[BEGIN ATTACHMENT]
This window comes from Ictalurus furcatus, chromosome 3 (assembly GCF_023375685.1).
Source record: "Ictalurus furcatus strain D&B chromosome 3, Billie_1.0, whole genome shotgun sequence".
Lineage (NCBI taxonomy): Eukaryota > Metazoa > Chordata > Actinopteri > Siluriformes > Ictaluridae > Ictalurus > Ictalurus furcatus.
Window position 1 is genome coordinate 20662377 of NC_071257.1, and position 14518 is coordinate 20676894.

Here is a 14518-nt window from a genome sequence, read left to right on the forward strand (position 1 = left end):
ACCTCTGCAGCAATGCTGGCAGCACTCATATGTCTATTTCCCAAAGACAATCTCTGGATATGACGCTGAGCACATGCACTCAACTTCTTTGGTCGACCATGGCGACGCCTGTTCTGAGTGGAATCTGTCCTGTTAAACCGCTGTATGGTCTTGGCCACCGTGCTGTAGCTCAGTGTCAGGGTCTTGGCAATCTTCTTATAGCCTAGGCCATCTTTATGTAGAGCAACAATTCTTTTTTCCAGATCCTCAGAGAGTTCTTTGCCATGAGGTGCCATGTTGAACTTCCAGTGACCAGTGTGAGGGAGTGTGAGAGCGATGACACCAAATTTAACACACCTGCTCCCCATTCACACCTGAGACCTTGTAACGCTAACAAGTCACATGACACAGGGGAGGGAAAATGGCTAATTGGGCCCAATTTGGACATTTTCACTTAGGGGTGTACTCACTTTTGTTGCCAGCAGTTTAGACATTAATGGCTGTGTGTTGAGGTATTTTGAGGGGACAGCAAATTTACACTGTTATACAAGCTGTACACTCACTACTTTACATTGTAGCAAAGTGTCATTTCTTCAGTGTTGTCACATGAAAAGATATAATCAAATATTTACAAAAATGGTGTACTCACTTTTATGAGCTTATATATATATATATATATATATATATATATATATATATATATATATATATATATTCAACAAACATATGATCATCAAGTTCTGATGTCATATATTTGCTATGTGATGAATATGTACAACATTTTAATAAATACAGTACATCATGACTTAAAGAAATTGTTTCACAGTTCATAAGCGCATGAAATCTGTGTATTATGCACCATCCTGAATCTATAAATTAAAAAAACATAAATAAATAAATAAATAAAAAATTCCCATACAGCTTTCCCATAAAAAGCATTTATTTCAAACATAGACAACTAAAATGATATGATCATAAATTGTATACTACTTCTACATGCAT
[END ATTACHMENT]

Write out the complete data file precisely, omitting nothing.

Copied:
This window comes from Ictalurus furcatus, chromosome 3 (assembly GCF_023375685.1).
Source record: "Ictalurus furcatus strain D&B chromosome 3, Billie_1.0, whole genome shotgun sequence".
Lineage (NCBI taxonomy): Eukaryota > Metazoa > Chordata > Actinopteri > Siluriformes > Ictaluridae > Ictalurus > Ictalurus furcatus.
Window position 1 is genome coordinate 20662377 of NC_071257.1, and position 14518 is coordinate 20676894.

Here is a 14518-nt window from a genome sequence, read left to right on the forward strand (position 1 = left end):
ACCTCTGCAGCAATGCTGGCAGCACTCATATGTCTATTTCCCAAAGACAATCTCTGGATATGACGCTGAGCACATGCACTCAACTTCTTTGGTCGACCATGGCGACGCCTGTTCTGAGTGGAATCTGTCCTGTTAAACCGCTGTATGGTCTTGGCCACCGTGCTGTAGCTCAGTGTCAGGGTCTTGGCAATCTTCTTATAGCCTAGGCCATCTTTATGTAGAGCAACAATTCTTTTTTCCAGATCCTCAGAGAGTTCTTTGCCATGAGGTGCCATGTTGAACTTCCAGTGACCAGTGTGAGGGAGTGTGAGAGCGATGACACCAAATTTAACACACCTGCTCCCCATTCACACCTGAGACCTTGTAACGCTAACAAGTCACATGACACAGGGGAGGGAAAATGGCTAATTGGGCCCAATTTGGACATTTTCACTTAGGGGTGTACTCACTTTTGTTGCCAGCAGTTTAGACATTAATGGCTGTGTGTTGAGGTATTTTGAGGGGACAGCAAATTTACACTGTTATACAAGCTGTACACTCACTACTTTACATTGTAGCAAAGTGTCATTTCTTCAGTGTTGTCACATGAAAAGATATAATCAAATATTTACAAAAATGGTGTACTCACTTTTATGAGCTTATATATATATATATATATATATATATATATATATATATATATATATATATATATTCAACAAACATATGATCATCAAGTTCTGATGTCATATATTTGCTATGTGATGAATATGTACAACATTTTAATAAATACAGTACATCATGACTTAAAGAAATTGTTTCACAGTTCATAAGCGCATGAAATCTGTGTATTATGCACCATCCTGAATCTATAAATTAAAAAAACATAAATAAATAAATAAATAAAAAATTCCCATACAGCTTTCCCATAAAAAGCATTTATTTCAAACATAGACAACTAAAATGATATGATCATAAATTGTATACTACTTCTACATGCAT